|Posted on July 6, 2011 at 8:33 AM|
By Steve Beckow
5 July 2011
In six days time, Julian Assange will be extradited to Sweden to face four allegations of sexual offences. However as of the present day no formal charges have been laid against him. Julian has been held under house arrest in Britain since Dec. 2010 when Sweden issued two international warrants for his arrest. Under Swedish law, which does not have bail options, upon arrival in Sweden, Julian will be jailed for an indefinite period.Even if found innocent of the charges, he will have been taken out of action, which is probably the aim of these moves anyways.
Questions have arisen as to whether Sweden is acting at the behest of the American government. The detention of Julian is likely to put the Swedish justice system under a microscope and could prove embarrassing to the Swedish government and officials responsible for Swedish laws, courts, and detention. For Julian, it removes him from directing Wikileaks for an indefinite period of time. Below is an assessment of Julian’s prospects in Sweden, admittedly from Julian’s supporters. Thanks to Luisa.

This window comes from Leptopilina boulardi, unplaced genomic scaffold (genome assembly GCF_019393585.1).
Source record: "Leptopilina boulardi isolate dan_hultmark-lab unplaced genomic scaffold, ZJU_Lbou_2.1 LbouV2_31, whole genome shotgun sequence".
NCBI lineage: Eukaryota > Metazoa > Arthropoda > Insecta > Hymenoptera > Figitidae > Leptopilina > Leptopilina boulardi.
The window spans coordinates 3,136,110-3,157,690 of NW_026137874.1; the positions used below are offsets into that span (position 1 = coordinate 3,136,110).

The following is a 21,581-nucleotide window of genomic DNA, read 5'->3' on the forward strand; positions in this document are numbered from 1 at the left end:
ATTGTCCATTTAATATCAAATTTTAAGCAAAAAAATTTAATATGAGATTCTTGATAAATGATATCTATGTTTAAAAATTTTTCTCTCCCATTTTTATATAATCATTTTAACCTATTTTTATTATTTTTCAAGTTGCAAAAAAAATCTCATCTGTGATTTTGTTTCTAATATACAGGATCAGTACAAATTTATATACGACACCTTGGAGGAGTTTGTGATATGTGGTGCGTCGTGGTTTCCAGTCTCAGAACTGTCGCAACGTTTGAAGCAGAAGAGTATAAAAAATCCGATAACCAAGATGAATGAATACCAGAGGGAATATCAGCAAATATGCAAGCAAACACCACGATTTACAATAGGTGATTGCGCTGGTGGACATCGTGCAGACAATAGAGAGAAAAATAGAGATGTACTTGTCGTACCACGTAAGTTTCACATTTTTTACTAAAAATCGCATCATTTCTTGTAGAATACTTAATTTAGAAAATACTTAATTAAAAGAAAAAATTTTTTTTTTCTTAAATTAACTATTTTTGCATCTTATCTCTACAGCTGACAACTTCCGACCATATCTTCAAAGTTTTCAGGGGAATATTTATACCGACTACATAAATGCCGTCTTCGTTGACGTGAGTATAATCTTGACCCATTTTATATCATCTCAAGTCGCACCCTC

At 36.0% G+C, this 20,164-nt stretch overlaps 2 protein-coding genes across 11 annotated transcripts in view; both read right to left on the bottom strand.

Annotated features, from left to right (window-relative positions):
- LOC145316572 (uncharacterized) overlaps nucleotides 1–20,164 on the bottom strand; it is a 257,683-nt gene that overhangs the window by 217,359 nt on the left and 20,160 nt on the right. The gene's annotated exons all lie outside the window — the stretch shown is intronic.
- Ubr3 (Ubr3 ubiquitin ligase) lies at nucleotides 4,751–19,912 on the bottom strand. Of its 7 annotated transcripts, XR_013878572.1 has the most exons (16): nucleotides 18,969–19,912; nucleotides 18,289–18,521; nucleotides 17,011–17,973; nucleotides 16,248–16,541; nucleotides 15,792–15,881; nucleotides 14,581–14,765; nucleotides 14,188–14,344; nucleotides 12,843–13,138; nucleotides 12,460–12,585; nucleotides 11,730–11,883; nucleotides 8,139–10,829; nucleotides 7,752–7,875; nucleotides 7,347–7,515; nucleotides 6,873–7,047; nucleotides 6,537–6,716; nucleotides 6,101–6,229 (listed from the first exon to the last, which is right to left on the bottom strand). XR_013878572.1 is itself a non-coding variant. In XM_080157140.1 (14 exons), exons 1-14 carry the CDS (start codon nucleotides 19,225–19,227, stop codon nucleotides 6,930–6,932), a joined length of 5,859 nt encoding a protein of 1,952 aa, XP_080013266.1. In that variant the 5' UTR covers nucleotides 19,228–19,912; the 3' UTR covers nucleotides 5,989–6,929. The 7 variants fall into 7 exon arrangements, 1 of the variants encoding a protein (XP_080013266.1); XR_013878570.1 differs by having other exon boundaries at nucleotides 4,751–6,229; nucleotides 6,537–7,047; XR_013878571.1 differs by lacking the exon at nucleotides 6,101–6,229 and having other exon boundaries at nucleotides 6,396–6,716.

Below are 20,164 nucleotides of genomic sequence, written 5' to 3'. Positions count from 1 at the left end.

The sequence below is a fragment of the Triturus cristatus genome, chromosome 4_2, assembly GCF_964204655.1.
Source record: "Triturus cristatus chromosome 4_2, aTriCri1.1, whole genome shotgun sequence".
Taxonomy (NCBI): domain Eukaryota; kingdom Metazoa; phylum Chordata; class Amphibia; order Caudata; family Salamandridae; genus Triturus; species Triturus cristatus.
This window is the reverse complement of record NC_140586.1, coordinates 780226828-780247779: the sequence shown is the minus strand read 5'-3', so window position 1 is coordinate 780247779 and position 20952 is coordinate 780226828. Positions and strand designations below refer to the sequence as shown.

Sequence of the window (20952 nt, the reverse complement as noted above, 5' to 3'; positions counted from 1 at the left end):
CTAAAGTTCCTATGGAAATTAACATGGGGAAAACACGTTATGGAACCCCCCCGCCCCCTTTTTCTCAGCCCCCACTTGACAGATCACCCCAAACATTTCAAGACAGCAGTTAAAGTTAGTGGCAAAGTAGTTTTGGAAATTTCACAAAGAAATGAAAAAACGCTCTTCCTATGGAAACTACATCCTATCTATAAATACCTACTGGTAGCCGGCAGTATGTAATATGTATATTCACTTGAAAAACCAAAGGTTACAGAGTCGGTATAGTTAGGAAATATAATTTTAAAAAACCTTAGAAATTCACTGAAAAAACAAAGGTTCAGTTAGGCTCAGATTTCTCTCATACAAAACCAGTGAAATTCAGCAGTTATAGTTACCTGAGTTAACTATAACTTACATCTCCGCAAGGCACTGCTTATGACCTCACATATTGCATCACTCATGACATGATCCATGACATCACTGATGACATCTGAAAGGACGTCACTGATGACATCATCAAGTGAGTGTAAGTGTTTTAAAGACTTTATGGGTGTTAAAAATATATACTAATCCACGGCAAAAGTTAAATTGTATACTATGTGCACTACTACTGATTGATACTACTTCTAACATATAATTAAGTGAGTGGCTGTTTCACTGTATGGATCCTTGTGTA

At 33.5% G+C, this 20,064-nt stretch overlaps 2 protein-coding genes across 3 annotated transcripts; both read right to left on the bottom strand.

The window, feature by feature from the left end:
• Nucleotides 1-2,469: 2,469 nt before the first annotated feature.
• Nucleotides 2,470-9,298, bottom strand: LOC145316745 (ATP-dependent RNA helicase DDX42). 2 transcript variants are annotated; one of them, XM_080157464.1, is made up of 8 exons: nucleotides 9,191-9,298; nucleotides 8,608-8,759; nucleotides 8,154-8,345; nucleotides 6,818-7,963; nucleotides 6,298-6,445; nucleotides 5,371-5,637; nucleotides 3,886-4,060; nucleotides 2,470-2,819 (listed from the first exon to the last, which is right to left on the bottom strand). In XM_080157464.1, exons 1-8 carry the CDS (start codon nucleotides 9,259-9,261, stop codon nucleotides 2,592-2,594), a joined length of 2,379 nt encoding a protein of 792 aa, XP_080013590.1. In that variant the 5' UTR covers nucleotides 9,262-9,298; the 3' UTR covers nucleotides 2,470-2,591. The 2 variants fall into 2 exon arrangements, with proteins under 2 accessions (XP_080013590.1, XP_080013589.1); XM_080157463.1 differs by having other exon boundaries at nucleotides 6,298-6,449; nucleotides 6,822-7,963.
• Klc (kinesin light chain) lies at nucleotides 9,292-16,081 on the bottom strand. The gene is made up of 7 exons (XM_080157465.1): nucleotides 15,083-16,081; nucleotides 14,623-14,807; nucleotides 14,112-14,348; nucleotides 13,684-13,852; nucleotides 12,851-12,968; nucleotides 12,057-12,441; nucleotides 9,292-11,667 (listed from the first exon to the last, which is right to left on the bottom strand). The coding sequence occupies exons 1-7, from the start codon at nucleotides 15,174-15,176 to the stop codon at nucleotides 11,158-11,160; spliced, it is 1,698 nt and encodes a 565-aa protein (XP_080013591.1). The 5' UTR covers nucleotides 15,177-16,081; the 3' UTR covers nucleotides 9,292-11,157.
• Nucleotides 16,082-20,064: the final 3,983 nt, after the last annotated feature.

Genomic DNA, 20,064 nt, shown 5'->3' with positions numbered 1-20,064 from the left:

Fair Trial for Julian Assange? Criticism of Swedish justice systemOf all the signatories to the Convention, Sweden has the highest per capita rate of cases brought to the European Court of Human Rights relating to article 6.1 (right to a fair trial). It also has the highest rate of adverse rulings when it comes to the fair trial.
Argument of the defence
In the February Hearing, Julian Assange’s lawyers argued that the UK should not extradite him because he would not face a fair trial in Sweden. If extradited, Assange will be:
Held in prison in solitary confinement when he is returned, despite not having been charged (likely to spend up to a year in custody). There is no time limit to detention in Sweden.
There is no bail system, so he would remain in detention indefinitely.
If there is a charge and a trial, it will be held in secret.
He will not be judged by an ’independent and impartial tribunal’, a fundamental requirement under the European Convention of Human Rights (article 6.1). Three out of the four judges are lay judges, who have been appointed by political parties and have no formal legal training (see Lay Judges).